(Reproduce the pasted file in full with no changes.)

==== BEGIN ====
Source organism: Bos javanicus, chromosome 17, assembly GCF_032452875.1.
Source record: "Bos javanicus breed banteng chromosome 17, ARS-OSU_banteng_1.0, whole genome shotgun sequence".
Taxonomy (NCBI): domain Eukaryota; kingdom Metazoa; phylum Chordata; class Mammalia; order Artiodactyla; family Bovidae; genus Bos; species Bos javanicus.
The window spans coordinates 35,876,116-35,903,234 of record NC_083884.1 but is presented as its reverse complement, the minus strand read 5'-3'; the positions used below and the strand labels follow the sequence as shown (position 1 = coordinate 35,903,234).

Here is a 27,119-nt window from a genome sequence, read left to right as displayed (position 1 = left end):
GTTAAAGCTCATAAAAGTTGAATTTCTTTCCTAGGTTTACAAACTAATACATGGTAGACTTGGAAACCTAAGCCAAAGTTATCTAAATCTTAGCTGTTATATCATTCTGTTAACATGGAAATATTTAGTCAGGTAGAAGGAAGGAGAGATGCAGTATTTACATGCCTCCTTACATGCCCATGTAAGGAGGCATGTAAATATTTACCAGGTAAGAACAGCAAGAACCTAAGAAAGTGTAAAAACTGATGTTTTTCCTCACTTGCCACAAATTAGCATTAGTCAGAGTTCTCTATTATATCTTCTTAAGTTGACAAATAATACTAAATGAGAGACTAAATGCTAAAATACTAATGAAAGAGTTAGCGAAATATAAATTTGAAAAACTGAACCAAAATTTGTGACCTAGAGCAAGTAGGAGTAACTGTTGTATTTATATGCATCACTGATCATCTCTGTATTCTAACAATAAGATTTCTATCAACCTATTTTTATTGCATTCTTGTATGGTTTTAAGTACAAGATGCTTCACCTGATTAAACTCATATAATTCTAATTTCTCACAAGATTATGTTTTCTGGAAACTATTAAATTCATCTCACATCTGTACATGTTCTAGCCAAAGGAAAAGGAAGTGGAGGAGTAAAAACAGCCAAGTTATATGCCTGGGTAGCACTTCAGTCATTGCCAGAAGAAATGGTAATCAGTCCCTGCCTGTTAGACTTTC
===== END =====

Source organism: Bos javanicus, chromosome 17, assembly GCF_032452875.1.
Source record: "Bos javanicus breed banteng chromosome 17, ARS-OSU_banteng_1.0, whole genome shotgun sequence".
Taxonomy (NCBI): domain Eukaryota; kingdom Metazoa; phylum Chordata; class Mammalia; order Artiodactyla; family Bovidae; genus Bos; species Bos javanicus.
The window spans coordinates 35,876,116-35,903,234 of record NC_083884.1 but is presented as its reverse complement, the minus strand read 5'-3'; the positions used below and the strand labels follow the sequence as shown (position 1 = coordinate 35,903,234).

Here is a 27,119-nt window from a genome sequence, read left to right as displayed (position 1 = left end):
GTTAAAGCTCATAAAAGTTGAATTTCTTTCCTAGGTTTACAAACTAATACATGGTAGACTTGGAAACCTAAGCCAAAGTTATCTAAATCTTAGCTGTTATATCATTCTGTTAACATGGAAATATTTAGTCAGGTAGAAGGAAGGAGAGATGCAGTATTTACATGCCTCCTTACATGCCCATGTAAGGAGGCATGTAAATATTTACCAGGTAAGAACAGCAAGAACCTAAGAAAGTGTAAAAACTGATGTTTTTCCTCACTTGCCACAAATTAGCATTAGTCAGAGTTCTCTATTATATCTTCTTAAGTTGACAAATAATACTAAATGAGAGACTAAATGCTAAAATACTAATGAAAGAGTTAGCGAAATATAAATTTGAAAAACTGAACCAAAATTTGTGACCTAGAGCAAGTAGGAGTAACTGTTGTATTTATATGCATCACTGATCATCTCTGTATTCTAACAATAAGATTTCTATCAACCTATTTTTATTGCATTCTTGTATGGTTTTAAGTACAAGATGCTTCACCTGATTAAACTCATATAATTCTAATTTCTCACAAGATTATGTTTTCTGGAAACTATTAAATTCATCTCACATCTGTACATGTTCTAGCCAAAGGAAAAGGAAGTGGAGGAGTAAAAACAGCCAAGTTATATGCCTGGGTAGCACTTCAGTCATTGCCAGAAGAAATGGTAATCAGTCCCTGCCTGTTAGACTTTC